By Sabina Mollot
There’s no question that race is the most widely covered topic this year in the news, whether the word’s in reference to the upcoming presidential election or race as in skin color, with recent protests stemming from the Black Lives Matter movement. So it shouldn’t come as a surprise that it’s the theme chosen for artists to run with in what is sure to be a politically charged Art in Odd Places festival.
The annual art show, which features both visual and performance art pieces along the length of 14th Street for a few days, is set to run this year from October 6-9.
This year there will be 34 artists, most of them with works that are performance based. The event was founded by teaching artist Ed Woodham, and this year there are four curators: Elissa Blount-Moorhead, Rylee Eterginoso, Tumelo Mosaka and Ikechukwu Onyewuenyi.
Two of them, Blount-Moorhead and Eterginoso, spoke with Town & Village about what they hoped to see when coming up with this year’s theme.
Blount-Moorhead said, “We left it intentionally vague because we thought it would be interesting for the artists. There’s race as in culture or maybe a race to something.”
The word is used in the latter, literal sense in a couple of installations. In one, artists Nguyen Smith and Geraldo Mercado, will make a long distance run starting in Harlem, making stops where race-related events have occurred. When they reach 14th Street and the East River they will run west to the Hudson River, while performing challenging tasks and engaging in dialogue about race.
Another artist, Nate Hill, will run a fish from one river to the next while singing and making conversation.
In another performance, the artist, Eric Olson, will be covered in what will initially appear to be a bubble sculpture, but it too will be traveling up and down Union Square, to highlight the injustice of Jim Crow. Olson will discuss questions black people would be made to answer before they were allowed to vote, like “How many bubbles are there in a bar of soap?”
Since there’s no way to answer the question, Blount-Moorhead explained, “This is how people were kept out of voting.”
Stuyvesant Town’s early years, when the complex was racially segregated, will be part of the festival as well in one artist’s mobile work.
The artist, Walis Johnson’s, focuses on the so-called Red Line map, a federally drawn map created in the 1930s, which was aimed at denying financial services like mortgages and insurance to people of color and ethnic individuals. Neighborhood populated by people of color were demarcated by red shading on a map and ultimately fell prey to neglect and urban blight. Along with the discriminatory lending practices, real estate agents would use fear tactics to get white people in these areas to sell their homes and move to the suburbs, a practice that came to be known as white flight. The piece focuses on such areas in Brooklyn where Johnson lived most of her life as well as the area of 14th Street and Avenue C in Manhattan. She’s also collaborating with two others on the project: Aimee VonBokel and Murray Cox.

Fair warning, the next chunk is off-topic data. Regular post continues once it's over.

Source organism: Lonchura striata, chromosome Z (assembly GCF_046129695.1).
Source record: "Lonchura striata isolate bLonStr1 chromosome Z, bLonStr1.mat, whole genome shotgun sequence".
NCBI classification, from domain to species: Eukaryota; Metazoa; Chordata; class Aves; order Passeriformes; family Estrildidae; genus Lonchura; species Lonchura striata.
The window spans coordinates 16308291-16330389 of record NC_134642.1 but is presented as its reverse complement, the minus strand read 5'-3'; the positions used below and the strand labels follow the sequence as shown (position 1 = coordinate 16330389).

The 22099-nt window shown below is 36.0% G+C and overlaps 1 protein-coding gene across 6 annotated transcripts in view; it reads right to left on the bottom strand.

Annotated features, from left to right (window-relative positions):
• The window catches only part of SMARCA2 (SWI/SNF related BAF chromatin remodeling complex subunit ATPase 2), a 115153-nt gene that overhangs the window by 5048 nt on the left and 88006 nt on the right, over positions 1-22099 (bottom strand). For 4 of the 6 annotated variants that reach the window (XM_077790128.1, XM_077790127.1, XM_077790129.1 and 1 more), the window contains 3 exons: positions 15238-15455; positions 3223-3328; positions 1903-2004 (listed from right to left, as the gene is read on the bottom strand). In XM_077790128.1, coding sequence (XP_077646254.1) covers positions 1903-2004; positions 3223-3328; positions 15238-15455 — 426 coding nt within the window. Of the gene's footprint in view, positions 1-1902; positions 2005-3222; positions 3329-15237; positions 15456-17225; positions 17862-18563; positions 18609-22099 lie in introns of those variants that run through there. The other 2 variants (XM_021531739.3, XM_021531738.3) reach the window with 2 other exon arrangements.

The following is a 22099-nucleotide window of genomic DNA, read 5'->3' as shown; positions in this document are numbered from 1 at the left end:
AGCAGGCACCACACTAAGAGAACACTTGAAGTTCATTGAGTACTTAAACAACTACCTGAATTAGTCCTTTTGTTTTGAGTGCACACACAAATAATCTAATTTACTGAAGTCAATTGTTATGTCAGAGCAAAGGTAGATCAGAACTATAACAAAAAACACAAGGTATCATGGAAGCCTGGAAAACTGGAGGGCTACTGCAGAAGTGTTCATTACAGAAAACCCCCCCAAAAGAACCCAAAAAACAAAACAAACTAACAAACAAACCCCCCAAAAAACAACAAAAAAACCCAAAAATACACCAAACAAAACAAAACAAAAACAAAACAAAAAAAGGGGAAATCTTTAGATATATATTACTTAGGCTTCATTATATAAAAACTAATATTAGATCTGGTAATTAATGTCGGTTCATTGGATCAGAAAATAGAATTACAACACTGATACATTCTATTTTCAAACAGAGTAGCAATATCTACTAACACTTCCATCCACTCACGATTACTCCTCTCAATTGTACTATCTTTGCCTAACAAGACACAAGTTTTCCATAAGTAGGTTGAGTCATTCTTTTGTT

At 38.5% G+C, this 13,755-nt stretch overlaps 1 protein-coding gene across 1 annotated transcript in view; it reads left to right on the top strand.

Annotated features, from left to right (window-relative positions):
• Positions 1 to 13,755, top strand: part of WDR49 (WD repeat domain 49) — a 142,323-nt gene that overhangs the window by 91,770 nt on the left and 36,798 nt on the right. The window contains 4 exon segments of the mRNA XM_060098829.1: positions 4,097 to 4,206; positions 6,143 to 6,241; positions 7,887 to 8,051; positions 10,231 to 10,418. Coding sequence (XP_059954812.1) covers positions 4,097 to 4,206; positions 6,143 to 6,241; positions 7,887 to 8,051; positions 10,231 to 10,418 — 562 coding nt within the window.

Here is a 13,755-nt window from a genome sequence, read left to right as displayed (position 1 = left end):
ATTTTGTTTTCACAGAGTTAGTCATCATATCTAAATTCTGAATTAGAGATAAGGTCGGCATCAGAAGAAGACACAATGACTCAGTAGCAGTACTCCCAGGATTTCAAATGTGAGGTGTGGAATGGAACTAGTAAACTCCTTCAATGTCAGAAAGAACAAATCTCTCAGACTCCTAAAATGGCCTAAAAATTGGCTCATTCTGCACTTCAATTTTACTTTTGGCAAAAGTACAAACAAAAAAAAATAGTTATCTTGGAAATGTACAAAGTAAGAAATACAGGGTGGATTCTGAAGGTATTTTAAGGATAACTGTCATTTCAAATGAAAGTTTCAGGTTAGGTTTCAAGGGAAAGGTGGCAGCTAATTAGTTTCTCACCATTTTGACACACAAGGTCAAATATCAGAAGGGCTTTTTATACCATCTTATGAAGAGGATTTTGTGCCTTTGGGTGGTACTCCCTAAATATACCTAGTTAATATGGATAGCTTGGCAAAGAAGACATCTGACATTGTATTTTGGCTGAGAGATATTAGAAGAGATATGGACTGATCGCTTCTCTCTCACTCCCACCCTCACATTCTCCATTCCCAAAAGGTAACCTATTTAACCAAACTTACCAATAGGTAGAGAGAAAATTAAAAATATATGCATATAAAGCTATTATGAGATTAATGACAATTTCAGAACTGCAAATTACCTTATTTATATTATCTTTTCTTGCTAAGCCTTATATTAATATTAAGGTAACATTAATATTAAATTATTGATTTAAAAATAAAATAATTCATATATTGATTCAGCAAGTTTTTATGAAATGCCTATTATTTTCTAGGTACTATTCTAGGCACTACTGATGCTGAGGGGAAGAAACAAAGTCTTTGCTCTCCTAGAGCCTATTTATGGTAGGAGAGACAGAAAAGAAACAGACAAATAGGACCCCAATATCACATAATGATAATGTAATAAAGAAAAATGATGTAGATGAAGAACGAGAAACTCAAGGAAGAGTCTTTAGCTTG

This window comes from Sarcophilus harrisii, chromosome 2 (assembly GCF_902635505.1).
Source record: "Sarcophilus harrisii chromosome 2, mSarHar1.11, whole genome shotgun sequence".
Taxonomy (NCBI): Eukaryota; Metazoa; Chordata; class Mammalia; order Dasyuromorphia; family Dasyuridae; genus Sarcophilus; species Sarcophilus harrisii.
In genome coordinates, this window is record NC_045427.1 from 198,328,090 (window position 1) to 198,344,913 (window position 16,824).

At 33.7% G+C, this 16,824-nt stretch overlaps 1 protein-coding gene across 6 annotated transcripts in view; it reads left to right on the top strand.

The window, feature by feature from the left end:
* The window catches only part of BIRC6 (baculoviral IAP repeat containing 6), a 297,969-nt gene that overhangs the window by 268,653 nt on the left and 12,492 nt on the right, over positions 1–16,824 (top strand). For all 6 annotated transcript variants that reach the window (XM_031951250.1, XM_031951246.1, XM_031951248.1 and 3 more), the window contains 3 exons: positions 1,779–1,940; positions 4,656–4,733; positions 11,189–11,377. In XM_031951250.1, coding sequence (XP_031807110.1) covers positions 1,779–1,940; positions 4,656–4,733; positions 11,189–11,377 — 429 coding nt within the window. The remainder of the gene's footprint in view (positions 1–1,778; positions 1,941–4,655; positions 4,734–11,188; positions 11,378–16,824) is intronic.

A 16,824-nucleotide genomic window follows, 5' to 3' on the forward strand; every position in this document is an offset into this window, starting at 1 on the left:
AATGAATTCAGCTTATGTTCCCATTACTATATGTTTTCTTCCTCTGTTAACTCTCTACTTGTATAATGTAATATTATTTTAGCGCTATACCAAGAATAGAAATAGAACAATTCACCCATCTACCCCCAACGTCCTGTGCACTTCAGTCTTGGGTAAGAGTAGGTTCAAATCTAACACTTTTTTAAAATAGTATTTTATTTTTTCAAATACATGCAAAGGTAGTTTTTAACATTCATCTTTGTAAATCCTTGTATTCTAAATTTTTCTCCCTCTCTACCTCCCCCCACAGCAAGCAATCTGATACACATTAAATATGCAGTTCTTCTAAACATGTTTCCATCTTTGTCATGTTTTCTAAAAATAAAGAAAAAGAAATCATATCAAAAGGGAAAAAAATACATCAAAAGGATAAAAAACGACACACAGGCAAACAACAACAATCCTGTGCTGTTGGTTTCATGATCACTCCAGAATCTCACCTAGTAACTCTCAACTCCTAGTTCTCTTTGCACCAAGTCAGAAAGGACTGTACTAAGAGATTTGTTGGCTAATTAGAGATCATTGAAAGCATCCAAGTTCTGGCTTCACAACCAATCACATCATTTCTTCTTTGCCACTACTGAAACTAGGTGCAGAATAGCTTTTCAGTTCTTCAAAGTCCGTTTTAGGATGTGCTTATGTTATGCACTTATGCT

Johnson has interviewed a few current and former Stuy Town residents and will be incorporating their stories, photos and some artifacts into her installation, which will move around along East 14th Street on October 8 and 9 from 2-6 p.m. One woman, when interviewed, recalled the day when her mother told her a friend of the daughter’s, who was black, couldn’t come over the apartment anymore, because she feared getting evicted. Another resident described what it was like growing up in such a “protected” environment.
Johnson said the stories there mirrored those in the rest of the city in that “we live in segregated spaces.” She added, “Even though we live in a diverse city, people don’t always live that way in their own community.”
Visual installations include David Hess’ “Gun Show,” which will feature 100 mock assault rifles made from household and industrial materials.
Another is “White Man in My Pocket,” which will be white privilege personified by an army of tiny men that will occupy 14th Street. Artist Kenya Robinson encourages passersby to take this character, who she’s named Dave Fowler, on a journey and document his whereabouts on social media (hashtag #whitemaninmypocket).
As always, the goal of the event, Blount-Moorhead said, is to get people to look up from their smartphones and simply take notice.
“Some of the projects are conversation-based and require participation so we’re hoping for some double takes and triple takes and for people to feel involved in the projects,” Eterginoso said.
For years now, 14th Street has been chosen as the venue due to the fact that’s a crossroads to several neighborhoods. This will be the 12th time the event takes place.
To see which performers and installations are out at any given time, organizers recommend checking the @artinoddplaces Twitter feed or checking updates on the website. Program guides can also be picked up at the 14th Street Y, 344 East 14th Street, west of First Avenue, and Rags a Go-Go at 218 West 14th Street between Seventh and Eighth Avenues.